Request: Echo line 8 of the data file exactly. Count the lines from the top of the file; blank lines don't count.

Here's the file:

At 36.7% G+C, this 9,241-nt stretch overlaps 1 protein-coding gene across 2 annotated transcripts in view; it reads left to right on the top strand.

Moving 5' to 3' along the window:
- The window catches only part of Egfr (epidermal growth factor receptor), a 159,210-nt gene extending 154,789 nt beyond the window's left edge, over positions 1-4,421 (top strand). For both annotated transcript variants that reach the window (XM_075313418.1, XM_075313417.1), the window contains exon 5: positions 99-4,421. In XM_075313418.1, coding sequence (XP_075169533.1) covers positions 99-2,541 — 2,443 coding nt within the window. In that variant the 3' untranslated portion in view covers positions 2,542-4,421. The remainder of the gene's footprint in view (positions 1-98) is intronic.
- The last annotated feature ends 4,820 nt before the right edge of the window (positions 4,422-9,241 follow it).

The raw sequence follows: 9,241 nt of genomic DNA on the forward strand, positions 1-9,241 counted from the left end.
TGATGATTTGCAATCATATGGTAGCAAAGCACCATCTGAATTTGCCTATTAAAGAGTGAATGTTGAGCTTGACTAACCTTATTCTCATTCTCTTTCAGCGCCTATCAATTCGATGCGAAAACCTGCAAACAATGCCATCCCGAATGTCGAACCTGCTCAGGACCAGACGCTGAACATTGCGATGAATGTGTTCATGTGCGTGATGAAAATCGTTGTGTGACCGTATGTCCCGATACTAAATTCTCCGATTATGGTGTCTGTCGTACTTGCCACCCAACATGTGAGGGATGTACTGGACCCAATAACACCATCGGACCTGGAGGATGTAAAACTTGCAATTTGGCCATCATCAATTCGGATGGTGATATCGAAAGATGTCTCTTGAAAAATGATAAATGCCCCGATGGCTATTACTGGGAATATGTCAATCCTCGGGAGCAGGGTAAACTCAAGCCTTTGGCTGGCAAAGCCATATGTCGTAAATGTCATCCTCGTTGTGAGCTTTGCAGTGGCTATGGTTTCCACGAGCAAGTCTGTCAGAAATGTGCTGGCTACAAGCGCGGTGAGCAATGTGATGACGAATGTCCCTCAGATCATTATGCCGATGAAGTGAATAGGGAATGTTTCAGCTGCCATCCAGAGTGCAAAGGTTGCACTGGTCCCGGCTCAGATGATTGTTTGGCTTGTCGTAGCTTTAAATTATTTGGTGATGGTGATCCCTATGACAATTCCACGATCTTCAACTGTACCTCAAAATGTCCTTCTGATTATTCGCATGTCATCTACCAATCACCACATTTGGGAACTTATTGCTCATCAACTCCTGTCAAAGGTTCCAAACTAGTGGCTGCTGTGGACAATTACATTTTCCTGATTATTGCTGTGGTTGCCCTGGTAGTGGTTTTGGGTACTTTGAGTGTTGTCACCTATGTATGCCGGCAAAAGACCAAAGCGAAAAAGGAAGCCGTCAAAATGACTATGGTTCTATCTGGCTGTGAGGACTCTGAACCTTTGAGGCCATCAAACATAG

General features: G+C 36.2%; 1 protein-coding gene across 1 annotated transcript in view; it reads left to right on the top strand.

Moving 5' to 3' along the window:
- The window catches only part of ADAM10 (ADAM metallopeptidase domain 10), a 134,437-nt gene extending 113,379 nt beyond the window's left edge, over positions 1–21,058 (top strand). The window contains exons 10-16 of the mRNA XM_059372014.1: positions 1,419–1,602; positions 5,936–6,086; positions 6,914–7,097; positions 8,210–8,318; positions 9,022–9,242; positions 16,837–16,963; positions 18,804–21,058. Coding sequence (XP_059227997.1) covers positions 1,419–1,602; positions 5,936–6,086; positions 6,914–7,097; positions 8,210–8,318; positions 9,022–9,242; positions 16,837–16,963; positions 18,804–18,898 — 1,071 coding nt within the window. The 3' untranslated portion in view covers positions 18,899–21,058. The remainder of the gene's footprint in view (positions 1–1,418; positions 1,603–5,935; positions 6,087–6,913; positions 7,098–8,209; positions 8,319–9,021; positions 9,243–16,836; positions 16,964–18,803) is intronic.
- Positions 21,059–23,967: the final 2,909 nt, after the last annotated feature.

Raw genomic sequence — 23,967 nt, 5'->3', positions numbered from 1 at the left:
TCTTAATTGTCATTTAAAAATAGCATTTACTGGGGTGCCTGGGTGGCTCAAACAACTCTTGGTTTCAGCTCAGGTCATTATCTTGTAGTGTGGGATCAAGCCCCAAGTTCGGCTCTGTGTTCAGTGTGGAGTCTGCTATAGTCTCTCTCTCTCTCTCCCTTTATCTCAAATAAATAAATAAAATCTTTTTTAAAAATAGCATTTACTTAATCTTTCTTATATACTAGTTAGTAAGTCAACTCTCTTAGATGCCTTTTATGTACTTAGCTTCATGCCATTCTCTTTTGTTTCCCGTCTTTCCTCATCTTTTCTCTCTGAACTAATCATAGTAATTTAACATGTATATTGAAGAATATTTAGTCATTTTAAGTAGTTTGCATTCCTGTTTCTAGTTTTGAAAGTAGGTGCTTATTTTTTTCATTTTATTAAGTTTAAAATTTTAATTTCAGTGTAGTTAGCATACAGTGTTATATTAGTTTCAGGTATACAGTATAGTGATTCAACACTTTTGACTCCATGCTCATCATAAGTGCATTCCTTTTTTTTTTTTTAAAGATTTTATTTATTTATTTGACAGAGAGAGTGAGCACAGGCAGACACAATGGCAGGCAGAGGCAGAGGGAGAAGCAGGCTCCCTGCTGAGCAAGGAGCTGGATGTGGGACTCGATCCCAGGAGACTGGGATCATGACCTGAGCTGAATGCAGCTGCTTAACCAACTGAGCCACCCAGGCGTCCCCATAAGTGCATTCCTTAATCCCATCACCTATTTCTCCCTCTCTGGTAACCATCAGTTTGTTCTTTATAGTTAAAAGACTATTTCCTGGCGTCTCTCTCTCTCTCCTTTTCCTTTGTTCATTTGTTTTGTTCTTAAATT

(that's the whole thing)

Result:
Moving 5' to 3' along the window: